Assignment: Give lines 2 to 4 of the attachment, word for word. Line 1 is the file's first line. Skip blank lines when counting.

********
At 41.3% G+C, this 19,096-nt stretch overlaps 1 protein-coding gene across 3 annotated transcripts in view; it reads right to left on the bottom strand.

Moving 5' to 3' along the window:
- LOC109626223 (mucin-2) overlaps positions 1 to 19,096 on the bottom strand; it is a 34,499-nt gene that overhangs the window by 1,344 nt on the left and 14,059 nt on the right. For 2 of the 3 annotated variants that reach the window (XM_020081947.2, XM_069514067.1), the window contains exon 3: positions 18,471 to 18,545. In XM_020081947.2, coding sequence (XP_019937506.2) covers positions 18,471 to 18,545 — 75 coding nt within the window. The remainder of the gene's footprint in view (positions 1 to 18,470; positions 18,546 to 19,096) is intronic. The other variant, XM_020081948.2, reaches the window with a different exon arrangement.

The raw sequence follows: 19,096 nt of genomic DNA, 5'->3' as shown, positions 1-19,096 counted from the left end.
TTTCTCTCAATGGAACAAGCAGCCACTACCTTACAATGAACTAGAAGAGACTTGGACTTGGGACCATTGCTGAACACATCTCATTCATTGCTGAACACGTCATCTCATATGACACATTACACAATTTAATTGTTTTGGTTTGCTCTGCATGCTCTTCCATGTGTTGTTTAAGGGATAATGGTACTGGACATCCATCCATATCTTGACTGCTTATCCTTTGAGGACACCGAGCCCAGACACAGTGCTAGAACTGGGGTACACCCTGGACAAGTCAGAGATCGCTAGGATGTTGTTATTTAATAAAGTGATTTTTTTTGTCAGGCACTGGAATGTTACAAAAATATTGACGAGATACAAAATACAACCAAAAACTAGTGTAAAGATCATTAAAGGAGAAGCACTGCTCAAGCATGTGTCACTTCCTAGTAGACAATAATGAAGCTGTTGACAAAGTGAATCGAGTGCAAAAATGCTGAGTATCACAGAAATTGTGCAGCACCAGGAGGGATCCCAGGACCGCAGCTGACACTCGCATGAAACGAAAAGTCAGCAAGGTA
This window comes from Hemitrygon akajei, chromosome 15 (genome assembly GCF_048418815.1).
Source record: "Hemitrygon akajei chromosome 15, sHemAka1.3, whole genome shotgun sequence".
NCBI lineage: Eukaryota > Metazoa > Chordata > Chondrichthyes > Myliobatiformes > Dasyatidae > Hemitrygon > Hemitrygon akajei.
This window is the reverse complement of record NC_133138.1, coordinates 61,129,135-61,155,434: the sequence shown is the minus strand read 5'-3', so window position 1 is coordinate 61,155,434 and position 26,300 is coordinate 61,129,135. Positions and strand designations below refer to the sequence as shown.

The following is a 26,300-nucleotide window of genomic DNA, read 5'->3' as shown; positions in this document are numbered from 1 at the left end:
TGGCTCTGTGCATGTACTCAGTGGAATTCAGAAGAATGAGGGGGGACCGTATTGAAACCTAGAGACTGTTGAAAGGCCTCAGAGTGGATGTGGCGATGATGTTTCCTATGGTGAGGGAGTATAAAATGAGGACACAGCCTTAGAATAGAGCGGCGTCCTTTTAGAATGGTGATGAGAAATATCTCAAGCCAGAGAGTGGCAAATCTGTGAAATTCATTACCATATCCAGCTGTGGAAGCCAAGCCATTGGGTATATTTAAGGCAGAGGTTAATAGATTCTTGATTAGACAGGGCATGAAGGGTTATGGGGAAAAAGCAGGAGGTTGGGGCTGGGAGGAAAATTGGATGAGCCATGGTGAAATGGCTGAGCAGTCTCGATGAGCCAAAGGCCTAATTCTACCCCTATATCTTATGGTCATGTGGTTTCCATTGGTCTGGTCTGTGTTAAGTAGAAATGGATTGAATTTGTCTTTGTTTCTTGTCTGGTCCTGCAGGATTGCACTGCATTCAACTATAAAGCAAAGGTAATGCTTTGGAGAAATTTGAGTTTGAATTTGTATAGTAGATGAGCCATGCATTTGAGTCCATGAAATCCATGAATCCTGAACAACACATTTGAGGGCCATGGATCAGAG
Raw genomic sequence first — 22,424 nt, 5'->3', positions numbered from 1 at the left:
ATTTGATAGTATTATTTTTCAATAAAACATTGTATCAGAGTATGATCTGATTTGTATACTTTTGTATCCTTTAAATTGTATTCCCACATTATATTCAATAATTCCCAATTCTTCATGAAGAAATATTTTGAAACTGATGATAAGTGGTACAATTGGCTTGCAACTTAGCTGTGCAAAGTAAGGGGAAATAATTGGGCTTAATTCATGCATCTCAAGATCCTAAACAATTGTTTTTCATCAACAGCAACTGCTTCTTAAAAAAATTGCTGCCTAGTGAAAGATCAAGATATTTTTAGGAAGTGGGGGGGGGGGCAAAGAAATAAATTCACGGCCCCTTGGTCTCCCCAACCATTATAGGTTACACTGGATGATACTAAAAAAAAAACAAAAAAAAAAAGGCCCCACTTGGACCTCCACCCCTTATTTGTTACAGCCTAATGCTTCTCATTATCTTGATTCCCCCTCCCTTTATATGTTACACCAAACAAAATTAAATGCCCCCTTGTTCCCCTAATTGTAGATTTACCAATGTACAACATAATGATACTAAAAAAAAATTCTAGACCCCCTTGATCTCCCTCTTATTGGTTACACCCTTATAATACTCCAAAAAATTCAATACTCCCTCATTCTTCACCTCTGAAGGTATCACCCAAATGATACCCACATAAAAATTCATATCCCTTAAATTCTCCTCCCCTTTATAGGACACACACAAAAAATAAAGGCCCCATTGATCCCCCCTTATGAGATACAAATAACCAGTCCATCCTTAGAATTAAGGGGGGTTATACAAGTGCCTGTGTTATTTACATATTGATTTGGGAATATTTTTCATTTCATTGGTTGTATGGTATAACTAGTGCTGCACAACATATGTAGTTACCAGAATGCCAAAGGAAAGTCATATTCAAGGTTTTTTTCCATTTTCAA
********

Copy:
Moving 5' to 3' along the window:
- LOC109626223 (mucin-2) overlaps positions 1 to 19,096 on the bottom strand; it is a 34,499-nt gene that overhangs the window by 1,344 nt on the left and 14,059 nt on the right. For 2 of the 3 annotated variants that reach the window (XM_020081947.2, XM_069514067.1), the window contains exon 3: positions 18,471 to 18,545. In XM_020081947.2, coding sequence (XP_019937506.2) covers positions 18,471 to 18,545 — 75 coding nt within the window. The remainder of the gene's footprint in view (positions 1 to 18,470; positions 18,546 to 19,096) is intronic. The other variant, XM_020081948.2, reaches the window with a different exon arrangement.

The raw sequence follows: 19,096 nt of genomic DNA, 5'->3' as shown, positions 1-19,096 counted from the left end.